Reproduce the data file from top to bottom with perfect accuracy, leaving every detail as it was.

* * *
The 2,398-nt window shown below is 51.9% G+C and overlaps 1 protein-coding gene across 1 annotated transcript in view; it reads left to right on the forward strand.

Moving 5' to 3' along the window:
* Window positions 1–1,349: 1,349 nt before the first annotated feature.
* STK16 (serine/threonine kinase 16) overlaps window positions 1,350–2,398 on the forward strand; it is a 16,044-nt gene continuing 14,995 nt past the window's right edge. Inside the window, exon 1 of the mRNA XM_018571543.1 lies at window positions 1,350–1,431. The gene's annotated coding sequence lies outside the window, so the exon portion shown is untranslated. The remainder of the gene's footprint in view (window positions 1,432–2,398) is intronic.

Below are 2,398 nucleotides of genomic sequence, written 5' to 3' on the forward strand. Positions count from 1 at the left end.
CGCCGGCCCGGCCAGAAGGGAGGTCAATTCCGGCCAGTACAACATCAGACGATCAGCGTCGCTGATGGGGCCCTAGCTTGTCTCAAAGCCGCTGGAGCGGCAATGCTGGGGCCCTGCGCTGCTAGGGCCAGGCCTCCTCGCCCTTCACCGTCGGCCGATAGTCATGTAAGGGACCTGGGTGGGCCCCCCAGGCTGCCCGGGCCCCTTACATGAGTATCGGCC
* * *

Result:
The 2,398-nt window shown below is 51.9% G+C and overlaps 1 protein-coding gene across 1 annotated transcript in view; it reads left to right on the forward strand.

Moving 5' to 3' along the window:
* Window positions 1–1,349: 1,349 nt before the first annotated feature.
* STK16 (serine/threonine kinase 16) overlaps window positions 1,350–2,398 on the forward strand; it is a 16,044-nt gene continuing 14,995 nt past the window's right edge. Inside the window, exon 1 of the mRNA XM_018571543.1 lies at window positions 1,350–1,431. The gene's annotated coding sequence lies outside the window, so the exon portion shown is untranslated. The remainder of the gene's footprint in view (window positions 1,432–2,398) is intronic.

Below are 2,398 nucleotides of genomic sequence, written 5' to 3' on the forward strand. Positions count from 1 at the left end.
CGCCGGCCCGGCCAGAAGGGAGGTCAATTCCGGCCAGTACAACATCAGACGATCAGCGTCGCTGATGGGGCCCTAGCTTGTCTCAAAGCCGCTGGAGCGGCAATGCTGGGGCCCTGCGCTGCTAGGGCCAGGCCTCCTCGCCCTTCACCGTCGGCCGATAGTCATGTAAGGGACCTGGGTGGGCCCCCCAGGCTGCCCGGGCCCCTTACATGAGTATCGGCC